Shortly after issuing this decision, the justices instructed courts in Colorado and New Mexico to square their rulings in cases dealing with a school voucher program and a textbook-lending program with the Trinity Lutheran decision.
Thus, the scope of the Trinity Lutheran ruling remains unclear, and now the high court has the opportunity in the Espinoza case to make clear that states may not require religious organizations to check their beliefs at the door before entering the secular world.
If allowing a church-run day care center to compete for state grant money does not violate the Establishment Clause, then surely there aren’t Establishment Clause concerns raised by allowing families to use scholarship money at religious schools, for which donors receive a modest tax credit.
Indeed, in Zelman v. Simmons-Harris (2002), the court noted the “consistent distinction” it has drawn between “government programs that provide aid directly to religious schools … and programs of true private choice, in which government aid reaches religious schools only as a result of the genuine and independent choices of private individuals.”
On several occasions, the high court has rejected Establishment Clause challenges to “neutral government programs that provide aid directly to a broad class of individuals, who, in turn, direct the aid to religious schools … of their own choosing.”
The state’s Blaine Amendment also should not provide cover for preventing families from choosing to use these scholarship funds at religious schools.
More than three dozen states have Blaine Amendments, named for Sen. James G. Blaine, R-Maine, who in the late 1800s pushed for an amendment to the U.S. Constitution prohibiting aid to “sectarian” schools.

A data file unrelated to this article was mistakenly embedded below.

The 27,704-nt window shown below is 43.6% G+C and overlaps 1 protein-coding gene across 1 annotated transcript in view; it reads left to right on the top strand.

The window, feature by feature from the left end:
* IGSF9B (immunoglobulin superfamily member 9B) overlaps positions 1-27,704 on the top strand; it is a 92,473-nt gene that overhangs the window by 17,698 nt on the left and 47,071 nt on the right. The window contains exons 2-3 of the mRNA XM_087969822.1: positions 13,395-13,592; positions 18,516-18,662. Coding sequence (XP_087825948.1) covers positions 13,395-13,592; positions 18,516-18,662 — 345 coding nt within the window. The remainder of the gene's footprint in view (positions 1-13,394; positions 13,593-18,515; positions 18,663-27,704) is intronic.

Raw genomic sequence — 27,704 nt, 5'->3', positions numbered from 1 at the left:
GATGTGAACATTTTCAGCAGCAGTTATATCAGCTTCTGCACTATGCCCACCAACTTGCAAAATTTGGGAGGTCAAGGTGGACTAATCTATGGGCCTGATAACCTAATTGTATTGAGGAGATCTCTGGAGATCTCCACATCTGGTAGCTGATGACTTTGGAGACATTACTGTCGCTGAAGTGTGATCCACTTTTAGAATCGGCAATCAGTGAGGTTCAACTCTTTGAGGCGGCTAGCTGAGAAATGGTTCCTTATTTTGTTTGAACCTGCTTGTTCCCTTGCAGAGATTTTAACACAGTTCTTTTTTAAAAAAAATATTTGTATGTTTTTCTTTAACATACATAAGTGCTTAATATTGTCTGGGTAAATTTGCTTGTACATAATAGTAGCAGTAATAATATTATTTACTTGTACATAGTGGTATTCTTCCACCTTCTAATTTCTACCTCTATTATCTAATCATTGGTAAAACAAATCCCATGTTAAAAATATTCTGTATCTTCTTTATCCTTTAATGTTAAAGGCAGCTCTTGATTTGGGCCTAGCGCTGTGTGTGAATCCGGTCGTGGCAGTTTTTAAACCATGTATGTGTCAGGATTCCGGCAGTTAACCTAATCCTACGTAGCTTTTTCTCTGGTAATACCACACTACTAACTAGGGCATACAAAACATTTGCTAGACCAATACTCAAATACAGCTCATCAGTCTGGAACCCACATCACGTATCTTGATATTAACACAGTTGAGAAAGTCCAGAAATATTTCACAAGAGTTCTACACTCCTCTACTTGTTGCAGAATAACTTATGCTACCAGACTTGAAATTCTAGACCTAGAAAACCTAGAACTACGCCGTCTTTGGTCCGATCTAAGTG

As Thomas explained in the 2000 decision Mitchell v. Helms, “Consideration of the amendment arose at a time of pervasive hostility to the Catholic Church and to Catholics in general, and it was an open secret that sectarian was code for Catholic.”
Although Blaine failed in his bid to amend the Constitution, many states—some on condition of statehood—adopted their own Blaine Amendments.
Today, these ignoble 19th-century amendments often thwart modern-day school choice efforts as more and more states move toward systems that enable families to direct their child’s education funding to education options that work for them.
With any luck, the court will use the Espinoza case to heed Thomas’ advice that “this doctrine, born of bigotry, should be buried” and pave the way for school choice across the country.
The justices will hear oral argument in the Espinoza case during their next term, starting in October, and release a decision by the end of June 2020.
Elizabeth Slattery writes about the proper role of the courts, judicial nominations, and the Constitution as a legal fellow at The Heritage Foundation. She hosts SCOTUS101, a podcast about everything that’s happening at the Supreme Court.
Lindsey M. Burke researches and writes on federal and state education issues as the Will Skillman fellow in education policy at The Heritage Foundation.
Editor's Note: This piece was originally published by The Daily Signal.